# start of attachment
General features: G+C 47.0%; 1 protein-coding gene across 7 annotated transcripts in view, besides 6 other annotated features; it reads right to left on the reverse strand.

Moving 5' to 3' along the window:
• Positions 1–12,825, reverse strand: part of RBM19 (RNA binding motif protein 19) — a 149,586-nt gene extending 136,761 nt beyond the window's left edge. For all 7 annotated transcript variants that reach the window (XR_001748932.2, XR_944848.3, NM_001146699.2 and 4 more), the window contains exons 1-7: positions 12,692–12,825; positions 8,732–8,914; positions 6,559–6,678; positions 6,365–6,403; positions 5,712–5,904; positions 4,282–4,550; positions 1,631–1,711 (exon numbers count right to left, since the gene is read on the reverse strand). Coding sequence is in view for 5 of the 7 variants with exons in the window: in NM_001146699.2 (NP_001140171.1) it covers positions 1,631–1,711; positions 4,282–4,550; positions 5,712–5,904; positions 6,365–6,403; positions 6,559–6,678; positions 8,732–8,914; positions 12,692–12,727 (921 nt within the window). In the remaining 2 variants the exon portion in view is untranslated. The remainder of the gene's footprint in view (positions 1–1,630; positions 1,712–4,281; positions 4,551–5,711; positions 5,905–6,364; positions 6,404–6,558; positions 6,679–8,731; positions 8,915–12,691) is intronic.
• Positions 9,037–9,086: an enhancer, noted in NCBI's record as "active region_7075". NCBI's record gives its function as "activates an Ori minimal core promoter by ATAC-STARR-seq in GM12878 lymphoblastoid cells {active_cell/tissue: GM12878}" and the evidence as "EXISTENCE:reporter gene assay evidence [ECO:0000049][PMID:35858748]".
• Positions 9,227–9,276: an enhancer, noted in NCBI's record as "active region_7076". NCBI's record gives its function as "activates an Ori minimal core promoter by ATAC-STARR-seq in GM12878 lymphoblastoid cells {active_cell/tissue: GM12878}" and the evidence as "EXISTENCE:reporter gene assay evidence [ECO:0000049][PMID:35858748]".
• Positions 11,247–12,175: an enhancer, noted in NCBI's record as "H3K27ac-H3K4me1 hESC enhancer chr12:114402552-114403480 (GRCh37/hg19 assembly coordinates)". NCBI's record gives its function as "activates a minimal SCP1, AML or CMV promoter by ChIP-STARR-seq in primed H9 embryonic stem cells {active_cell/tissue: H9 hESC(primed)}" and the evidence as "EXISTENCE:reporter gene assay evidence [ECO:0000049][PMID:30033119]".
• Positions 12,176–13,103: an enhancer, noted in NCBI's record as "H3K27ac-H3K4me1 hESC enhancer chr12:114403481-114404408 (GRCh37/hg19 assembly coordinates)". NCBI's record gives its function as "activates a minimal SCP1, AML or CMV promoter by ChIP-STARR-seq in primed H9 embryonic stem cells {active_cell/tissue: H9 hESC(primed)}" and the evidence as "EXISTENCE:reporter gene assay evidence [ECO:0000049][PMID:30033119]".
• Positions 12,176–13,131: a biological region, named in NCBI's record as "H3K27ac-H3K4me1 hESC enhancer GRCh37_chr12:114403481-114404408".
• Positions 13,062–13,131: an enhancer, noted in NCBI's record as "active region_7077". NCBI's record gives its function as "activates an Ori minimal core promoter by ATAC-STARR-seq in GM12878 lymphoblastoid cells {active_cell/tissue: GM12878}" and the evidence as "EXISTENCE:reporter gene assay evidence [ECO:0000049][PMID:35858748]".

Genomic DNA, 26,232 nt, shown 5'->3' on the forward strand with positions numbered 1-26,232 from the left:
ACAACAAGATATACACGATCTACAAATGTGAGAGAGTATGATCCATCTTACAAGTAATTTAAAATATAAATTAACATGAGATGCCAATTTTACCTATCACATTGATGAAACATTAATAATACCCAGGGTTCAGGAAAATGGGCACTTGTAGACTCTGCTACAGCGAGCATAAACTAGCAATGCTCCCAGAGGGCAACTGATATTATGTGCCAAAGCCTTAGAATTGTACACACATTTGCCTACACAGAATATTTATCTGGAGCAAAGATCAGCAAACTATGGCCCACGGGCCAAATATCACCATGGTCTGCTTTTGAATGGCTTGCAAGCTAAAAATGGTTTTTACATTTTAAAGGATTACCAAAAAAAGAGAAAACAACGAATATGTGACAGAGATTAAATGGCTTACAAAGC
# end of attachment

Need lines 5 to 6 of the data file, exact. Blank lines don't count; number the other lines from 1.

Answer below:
• Positions 9,227–9,276: an enhancer, noted in NCBI's record as "active region_7076". NCBI's record gives its function as "activates an Ori minimal core promoter by ATAC-STARR-seq in GM12878 lymphoblastoid cells {active_cell/tissue: GM12878}" and the evidence as "EXISTENCE:reporter gene assay evidence [ECO:0000049][PMID:35858748]".
• Positions 11,247–12,175: an enhancer, noted in NCBI's record as "H3K27ac-H3K4me1 hESC enhancer chr12:114402552-114403480 (GRCh37/hg19 assembly coordinates)". NCBI's record gives its function as "activates a minimal SCP1, AML or CMV promoter by ChIP-STARR-seq in primed H9 embryonic stem cells {active_cell/tissue: H9 hESC(primed)}" and the evidence as "EXISTENCE:reporter gene assay evidence [ECO:0000049][PMID:30033119]".